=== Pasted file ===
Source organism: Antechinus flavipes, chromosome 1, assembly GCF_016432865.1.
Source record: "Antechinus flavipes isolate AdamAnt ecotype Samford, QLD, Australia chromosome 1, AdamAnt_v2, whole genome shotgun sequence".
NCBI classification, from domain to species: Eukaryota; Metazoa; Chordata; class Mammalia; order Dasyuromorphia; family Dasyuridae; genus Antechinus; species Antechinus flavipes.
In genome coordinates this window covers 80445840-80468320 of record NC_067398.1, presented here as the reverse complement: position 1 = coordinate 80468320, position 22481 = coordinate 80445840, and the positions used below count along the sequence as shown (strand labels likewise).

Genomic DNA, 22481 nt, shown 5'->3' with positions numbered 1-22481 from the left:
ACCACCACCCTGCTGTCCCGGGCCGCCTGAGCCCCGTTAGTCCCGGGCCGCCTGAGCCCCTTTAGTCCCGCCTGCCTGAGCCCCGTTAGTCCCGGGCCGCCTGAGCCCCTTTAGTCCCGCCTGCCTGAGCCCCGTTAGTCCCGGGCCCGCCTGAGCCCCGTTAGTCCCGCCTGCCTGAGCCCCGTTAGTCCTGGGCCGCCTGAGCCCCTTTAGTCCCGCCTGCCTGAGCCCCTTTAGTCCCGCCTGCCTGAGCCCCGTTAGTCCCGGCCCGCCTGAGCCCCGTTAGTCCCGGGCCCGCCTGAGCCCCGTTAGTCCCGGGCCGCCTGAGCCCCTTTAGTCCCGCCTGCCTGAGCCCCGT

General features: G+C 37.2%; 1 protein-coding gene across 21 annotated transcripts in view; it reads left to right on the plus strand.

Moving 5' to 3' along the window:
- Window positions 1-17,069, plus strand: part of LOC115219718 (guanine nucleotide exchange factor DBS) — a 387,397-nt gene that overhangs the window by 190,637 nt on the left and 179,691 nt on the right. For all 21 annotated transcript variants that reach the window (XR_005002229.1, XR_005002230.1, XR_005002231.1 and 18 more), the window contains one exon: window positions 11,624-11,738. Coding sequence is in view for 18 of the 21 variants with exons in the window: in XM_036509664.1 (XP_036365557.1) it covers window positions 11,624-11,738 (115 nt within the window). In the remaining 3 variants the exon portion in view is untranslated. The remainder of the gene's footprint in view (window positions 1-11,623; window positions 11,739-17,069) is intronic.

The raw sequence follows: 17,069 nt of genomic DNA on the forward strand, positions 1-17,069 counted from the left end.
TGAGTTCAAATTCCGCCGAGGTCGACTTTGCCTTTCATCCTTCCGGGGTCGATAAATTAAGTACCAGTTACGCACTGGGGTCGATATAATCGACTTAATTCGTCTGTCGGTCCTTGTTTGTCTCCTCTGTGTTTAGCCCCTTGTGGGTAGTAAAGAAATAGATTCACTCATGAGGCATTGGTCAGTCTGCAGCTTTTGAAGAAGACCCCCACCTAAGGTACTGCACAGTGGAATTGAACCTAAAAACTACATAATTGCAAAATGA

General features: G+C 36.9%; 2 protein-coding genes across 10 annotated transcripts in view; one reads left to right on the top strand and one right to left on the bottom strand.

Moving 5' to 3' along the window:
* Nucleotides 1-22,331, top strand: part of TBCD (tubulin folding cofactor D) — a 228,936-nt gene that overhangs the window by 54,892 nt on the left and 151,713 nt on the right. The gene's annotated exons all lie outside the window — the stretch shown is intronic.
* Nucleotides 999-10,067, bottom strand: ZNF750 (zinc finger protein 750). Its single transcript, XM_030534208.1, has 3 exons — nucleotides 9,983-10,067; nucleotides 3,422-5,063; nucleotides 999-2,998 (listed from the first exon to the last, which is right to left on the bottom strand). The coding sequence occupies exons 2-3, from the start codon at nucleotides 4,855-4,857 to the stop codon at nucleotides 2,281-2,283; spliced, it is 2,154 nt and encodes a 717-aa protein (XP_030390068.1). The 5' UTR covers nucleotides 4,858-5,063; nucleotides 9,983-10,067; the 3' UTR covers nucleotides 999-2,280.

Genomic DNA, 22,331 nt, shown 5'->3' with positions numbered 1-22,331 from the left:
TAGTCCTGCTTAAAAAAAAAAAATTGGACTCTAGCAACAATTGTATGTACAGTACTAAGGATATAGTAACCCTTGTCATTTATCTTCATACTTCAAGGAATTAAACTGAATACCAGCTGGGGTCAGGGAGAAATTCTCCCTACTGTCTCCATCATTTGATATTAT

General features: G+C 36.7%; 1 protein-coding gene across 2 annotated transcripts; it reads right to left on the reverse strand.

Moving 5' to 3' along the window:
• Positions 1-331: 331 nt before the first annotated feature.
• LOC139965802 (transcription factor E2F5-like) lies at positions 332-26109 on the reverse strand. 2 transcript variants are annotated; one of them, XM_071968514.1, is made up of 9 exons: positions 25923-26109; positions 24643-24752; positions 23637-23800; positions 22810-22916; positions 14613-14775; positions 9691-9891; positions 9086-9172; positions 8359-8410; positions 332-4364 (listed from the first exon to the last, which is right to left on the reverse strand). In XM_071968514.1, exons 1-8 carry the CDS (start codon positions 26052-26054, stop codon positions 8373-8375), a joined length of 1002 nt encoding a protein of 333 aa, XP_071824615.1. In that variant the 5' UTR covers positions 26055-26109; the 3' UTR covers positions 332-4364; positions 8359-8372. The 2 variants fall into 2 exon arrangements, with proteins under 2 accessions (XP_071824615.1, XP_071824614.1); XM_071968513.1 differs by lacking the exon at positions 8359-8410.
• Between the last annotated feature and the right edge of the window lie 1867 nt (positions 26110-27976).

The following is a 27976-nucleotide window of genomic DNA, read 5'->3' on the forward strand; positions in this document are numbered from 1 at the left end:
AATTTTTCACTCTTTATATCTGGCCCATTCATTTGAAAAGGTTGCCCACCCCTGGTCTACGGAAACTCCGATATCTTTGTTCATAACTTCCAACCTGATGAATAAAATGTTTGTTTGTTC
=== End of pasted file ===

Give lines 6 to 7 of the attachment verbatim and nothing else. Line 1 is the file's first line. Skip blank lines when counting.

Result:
ACCACCACCCTGCTGTCCCGGGCCGCCTGAGCCCCGTTAGTCCCGGGCCGCCTGAGCCCCTTTAGTCCCGCCTGCCTGAGCCCCGTTAGTCCCGGGCCGCCTGAGCCCCTTTAGTCCCGCCTGCCTGAGCCCCGTTAGTCCCGGGCCCGCCTGAGCCCCGTTAGTCCCGCCTGCCTGAGCCCCGTTAGTCCTGGGCCGCCTGAGCCCCTTTAGTCCCGCCTGCCTGAGCCCCTTTAGTCCCGCCTGCCTGAGCCCCGTTAGTCCCGGCCCGCCTGAGCCCCGTTAGTCCCGGGCCCGCCTGAGCCCCGTTAGTCCCGGGCCGCCTGAGCCCCTTTAGTCCCGCCTGCCTGAGCCCCGT

General features: G+C 37.2%; 1 protein-coding gene across 21 annotated transcripts in view; it reads left to right on the plus strand.